Star Trek Into Darkness - Hey Wheelbarrow Balls!

Watching Star Trek Into Darkness awoke the part of me that wants to use dental floss as a garrotte, my impotent rage. Impotent, unending, head aching, day ruining, simmering rage. Director JJ Abrams better stay away from me or my rage might become pretty damned erect.

When a terrorist (Benedict Cumberbatch) attacks Star Fleet command, reckless douche bag space ship captain Jim Kirk (Chris Pine) decides to ignore exploration and feed his blood lust. His second-in-command, Spock (Zachary Quinto) talks to him about it. Eventually things blow up. Sound boring? It is.

Ire convulses from my body when a director has the balls to demand full admission price for a fraction of a movie and JJ is measuring his balls for a wheelbarrow. Star Trek Into Darkness requires hours of independent study. It does not bother to develop characters. It does not bother to explain relationships. It just presumes we will already know what the hell is going on and have emotional buy-in. Entire scenes in the movie make no sense without the context of previous movies and the television show. It stuffed so full of dialogue Easter eggs for fans, there is no room for plot or character development. There are entire subplots that can be entirely removed without sacrificing any plot.

Hey, Wheelbarrow Balls – no one calls you professor. You do not get to assign homework.

Star Trek Into Darkness is less science fiction and more sexless soap-opera. Characters give long winded speeches with their backs to their rivals which climax in a lonely tear – more than once. Someone call the ASPCA, we need to find out how many crocodiles were killed to harvest the tears used in this movie. The actors sputter unnatural, banal and obvious dialogue.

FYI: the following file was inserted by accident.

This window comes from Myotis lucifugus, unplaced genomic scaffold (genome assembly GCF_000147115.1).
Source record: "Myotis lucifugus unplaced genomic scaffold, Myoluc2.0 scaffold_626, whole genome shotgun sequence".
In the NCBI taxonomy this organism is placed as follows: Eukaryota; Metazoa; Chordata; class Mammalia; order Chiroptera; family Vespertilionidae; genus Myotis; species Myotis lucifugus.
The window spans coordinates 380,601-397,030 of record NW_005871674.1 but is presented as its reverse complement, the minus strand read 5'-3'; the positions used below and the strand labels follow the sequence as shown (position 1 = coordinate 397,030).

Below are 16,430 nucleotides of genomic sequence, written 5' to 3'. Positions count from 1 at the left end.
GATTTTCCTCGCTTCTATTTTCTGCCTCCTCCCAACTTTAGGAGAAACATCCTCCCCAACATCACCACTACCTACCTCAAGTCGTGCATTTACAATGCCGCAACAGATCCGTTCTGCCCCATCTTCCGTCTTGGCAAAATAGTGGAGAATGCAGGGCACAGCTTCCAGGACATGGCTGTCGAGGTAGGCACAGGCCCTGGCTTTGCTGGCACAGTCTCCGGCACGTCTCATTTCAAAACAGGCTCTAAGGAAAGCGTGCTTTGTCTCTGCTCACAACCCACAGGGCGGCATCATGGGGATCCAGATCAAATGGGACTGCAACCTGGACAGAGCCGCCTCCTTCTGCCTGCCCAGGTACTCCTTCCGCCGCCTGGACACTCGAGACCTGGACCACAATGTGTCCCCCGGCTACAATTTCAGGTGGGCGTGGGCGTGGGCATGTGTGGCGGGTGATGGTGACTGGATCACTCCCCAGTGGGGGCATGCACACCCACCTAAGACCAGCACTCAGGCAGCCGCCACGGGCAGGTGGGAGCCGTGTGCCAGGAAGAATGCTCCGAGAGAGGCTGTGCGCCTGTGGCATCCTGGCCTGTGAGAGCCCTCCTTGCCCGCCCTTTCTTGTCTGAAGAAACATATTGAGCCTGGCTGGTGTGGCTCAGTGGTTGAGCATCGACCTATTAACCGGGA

The terrorist was the only character the writers tried to give any depth. He was deep like a footprint but that is about 16 times the depth of any other character. Unfortunately, Benedict Cumberbatch's searing orations and cunning use of eyebrow could not overcome the droll, heartless, melodramatic dialogue.

Here is the trouble with failing to develop the heroes more than the villains: there is no reason to give a crap about them – so I didn't. I actively rooted for the terrorist. I wanted Spock and Kirk to die fiery, hellish deaths while feeling the air being sucked from their lungs in the vacuum of space. Stupid physics.

Abrams and writers Roberto Orci, Alex Kurtzman, and Damon Lindelof want to make sure no one in the audience leaves without getting the theme so they imply it, they show it, they talk around it, and in case a brain was still intact after the theme-driven skull-beating they just laid down, they summarize it explicitly at the end.

My husband is a fan of the series and he enjoyed the movie. I suspect that will be the case for many fans of the show and previous movies.

Now excuse me, I'm going to fill out a restraining order for JJ's protection. I don't trust myself.

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Comment by Emperor Milos on May 17, 2013 at 3:24pm

I am a fan of the series and I was absolutely disgusted by the 2009 movie, and from what I read so far of the reviews, this one is more of the same.

The 2009 threw out 50 years of Star Trek cannon and replaced it with explosions and lens flares.After originally watching the move I was somewhat pleased, but then as time went on and the more I thought about it, the more I hated it.

I expect the new one to deliver more of the same for me.

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